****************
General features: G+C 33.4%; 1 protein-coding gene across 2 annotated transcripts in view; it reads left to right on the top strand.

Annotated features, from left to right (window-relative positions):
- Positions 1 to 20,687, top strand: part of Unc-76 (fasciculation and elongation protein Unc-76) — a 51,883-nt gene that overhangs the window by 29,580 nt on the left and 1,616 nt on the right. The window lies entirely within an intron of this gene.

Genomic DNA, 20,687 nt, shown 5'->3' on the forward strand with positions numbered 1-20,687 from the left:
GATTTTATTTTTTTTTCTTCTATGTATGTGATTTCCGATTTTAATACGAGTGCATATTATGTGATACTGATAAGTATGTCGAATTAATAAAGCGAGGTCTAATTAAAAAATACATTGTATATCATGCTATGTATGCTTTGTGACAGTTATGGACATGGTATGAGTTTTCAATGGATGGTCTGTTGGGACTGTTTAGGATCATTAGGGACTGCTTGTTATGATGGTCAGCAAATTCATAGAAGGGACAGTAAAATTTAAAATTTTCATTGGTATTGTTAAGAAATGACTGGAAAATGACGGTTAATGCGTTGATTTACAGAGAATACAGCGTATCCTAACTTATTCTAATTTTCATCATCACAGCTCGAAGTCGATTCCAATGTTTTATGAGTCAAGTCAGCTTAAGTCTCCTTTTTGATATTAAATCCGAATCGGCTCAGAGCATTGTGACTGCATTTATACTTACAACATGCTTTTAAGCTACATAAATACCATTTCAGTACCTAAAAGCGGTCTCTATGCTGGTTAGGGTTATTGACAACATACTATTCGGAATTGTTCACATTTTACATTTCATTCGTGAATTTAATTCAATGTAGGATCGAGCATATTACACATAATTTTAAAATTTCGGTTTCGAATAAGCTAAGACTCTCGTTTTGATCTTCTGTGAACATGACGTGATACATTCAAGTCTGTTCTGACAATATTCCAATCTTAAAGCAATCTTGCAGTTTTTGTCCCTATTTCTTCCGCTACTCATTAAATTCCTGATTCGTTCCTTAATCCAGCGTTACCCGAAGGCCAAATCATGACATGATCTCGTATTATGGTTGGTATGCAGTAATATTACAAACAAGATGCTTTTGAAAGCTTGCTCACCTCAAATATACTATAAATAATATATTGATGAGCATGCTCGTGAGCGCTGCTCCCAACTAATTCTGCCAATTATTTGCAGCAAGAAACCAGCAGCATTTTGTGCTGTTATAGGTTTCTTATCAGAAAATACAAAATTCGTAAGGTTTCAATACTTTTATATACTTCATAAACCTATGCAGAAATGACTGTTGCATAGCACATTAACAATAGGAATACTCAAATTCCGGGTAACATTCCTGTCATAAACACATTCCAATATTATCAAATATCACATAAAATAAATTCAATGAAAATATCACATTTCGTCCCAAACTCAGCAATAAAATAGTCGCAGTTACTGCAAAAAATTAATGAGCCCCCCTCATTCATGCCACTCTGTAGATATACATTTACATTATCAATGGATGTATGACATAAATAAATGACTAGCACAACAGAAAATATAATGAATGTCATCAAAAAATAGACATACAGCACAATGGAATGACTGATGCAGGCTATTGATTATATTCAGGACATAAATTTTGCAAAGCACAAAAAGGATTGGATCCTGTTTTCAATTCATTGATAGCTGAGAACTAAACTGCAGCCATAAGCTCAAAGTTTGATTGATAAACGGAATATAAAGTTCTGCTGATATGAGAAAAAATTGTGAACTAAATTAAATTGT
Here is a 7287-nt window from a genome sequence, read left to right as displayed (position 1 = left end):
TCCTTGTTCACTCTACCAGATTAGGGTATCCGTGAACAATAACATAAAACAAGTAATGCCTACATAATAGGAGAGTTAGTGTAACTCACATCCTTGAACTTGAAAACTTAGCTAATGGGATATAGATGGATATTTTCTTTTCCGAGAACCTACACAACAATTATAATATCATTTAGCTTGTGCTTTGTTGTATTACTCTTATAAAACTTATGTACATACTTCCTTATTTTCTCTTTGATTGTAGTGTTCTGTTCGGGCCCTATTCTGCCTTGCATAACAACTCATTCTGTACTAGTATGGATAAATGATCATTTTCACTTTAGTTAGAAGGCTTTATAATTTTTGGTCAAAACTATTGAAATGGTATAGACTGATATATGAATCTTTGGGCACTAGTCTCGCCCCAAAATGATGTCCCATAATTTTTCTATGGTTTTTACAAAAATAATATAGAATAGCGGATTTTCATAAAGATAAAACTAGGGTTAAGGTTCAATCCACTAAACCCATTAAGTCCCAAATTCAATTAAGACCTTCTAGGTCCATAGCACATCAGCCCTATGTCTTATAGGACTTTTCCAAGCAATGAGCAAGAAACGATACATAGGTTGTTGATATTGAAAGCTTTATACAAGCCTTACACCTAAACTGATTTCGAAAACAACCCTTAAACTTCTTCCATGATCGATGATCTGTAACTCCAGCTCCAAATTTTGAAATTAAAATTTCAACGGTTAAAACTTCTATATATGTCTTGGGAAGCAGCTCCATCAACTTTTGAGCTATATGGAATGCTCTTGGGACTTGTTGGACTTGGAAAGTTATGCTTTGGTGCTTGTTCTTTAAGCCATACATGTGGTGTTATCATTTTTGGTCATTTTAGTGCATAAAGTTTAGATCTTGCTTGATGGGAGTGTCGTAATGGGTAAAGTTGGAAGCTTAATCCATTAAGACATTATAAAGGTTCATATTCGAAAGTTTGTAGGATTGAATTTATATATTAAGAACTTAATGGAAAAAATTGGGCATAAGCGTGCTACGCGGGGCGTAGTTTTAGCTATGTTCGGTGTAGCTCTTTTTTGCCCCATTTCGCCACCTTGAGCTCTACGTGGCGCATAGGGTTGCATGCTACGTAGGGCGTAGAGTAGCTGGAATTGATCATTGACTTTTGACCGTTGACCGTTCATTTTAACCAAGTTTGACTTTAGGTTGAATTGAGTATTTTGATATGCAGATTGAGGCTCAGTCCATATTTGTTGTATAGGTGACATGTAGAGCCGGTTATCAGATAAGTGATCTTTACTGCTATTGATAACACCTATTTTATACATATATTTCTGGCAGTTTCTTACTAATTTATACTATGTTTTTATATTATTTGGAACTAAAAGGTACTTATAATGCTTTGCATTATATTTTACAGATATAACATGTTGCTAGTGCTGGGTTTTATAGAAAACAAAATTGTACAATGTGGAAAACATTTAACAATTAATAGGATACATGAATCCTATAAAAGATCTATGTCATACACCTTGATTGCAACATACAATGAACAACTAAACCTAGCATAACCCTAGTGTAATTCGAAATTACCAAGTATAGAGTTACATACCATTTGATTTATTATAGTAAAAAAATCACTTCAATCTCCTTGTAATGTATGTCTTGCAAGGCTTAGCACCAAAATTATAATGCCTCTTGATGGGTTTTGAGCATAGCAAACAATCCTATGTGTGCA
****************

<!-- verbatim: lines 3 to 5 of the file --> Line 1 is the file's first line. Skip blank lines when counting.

- Positions 1 to 20,687, top strand: part of Unc-76 (fasciculation and elongation protein Unc-76) — a 51,883-nt gene that overhangs the window by 29,580 nt on the left and 1,616 nt on the right. The window lies entirely within an intron of this gene.

Genomic DNA, 20,687 nt, shown 5'->3' on the forward strand with positions numbered 1-20,687 from the left:
GATTTTATTTTTTTTTCTTCTATGTATGTGATTTCCGATTTTAATACGAGTGCATATTATGTGATACTGATAAGTATGTCGAATTAATAAAGCGAGGTCTAATTAAAAAATACATTGTATATCATGCTATGTATGCTTTGTGACAGTTATGGACATGGTATGAGTTTTCAATGGATGGTCTGTTGGGACTGTTTAGGATCATTAGGGACTGCTTGTTATGATGGTCAGCAAATTCATAGAAGGGACAGTAAAATTTAAAATTTTCATTGGTATTGTTAAGAAATGACTGGAAAATGACGGTTAATGCGTTGATTTACAGAGAATACAGCGTATCCTAACTTATTCTAATTTTCATCATCACAGCTCGAAGTCGATTCCAATGTTTTATGAGTCAAGTCAGCTTAAGTCTCCTTTTTGATATTAAATCCGAATCGGCTCAGAGCATTGTGACTGCATTTATACTTACAACATGCTTTTAAGCTACATAAATACCATTTCAGTACCTAAAAGCGGTCTCTATGCTGGTTAGGGTTATTGACAACATACTATTCGGAATTGTTCACATTTTACATTTCATTCGTGAATTTAATTCAATGTAGGATCGAGCATATTACACATAATTTTAAAATTTCGGTTTCGAATAAGCTAAGACTCTCGTTTTGATCTTCTGTGAACATGACGTGATACATTCAAGTCTGTTCTGACAATATTCCAATCTTAAAGCAATCTTGCAGTTTTTGTCCCTATTTCTTCCGCTACTCATTAAATTCCTGATTCGTTCCTTAATCCAGCGTTACCCGAAGGCCAAATCATGACATGATCTCGTATTATGGTTGGTATGCAGTAATATTACAAACAAGATGCTTTTGAAAGCTTGCTCACCTCAAATATACTATAAATAATATATTGATGAGCATGCTCGTGAGCGCTGCTCCCAACTAATTCTGCCAATTATTTGCAGCAAGAAACCAGCAGCATTTTGTGCTGTTATAGGTTTCTTATCAGAAAATACAAAATTCGTAAGGTTTCAATACTTTTATATACTTCATAAACCTATGCAGAAATGACTGTTGCATAGCACATTAACAATAGGAATACTCAAATTCCGGGTAACATTCCTGTCATAAACACATTCCAATATTATCAAATATCACATAAAATAAATTCAATGAAAATATCACATTTCGTCCCAAACTCAGCAATAAAATAGTCGCAGTTACTGCAAAAAATTAATGAGCCCCCCTCATTCATGCCACTCTGTAGATATACATTTACATTATCAATGGATGTATGACATAAATAAATGACTAGCACAACAGAAAATATAATGAATGTCATCAAAAAATAGACATACAGCACAATGGAATGACTGATGCAGGCTATTGATTATATTCAGGACATAAATTTTGCAAAGCACAAAAAGGATTGGATCCTGTTTTCAATTCATTGATAGCTGAGAACTAAACTGCAGCCATAAGCTCAAAGTTTGATTGATAAACGGAATATAAAGTTCTGCTGATATGAGAAAAAATTGTGAACTAAATTAAATTGT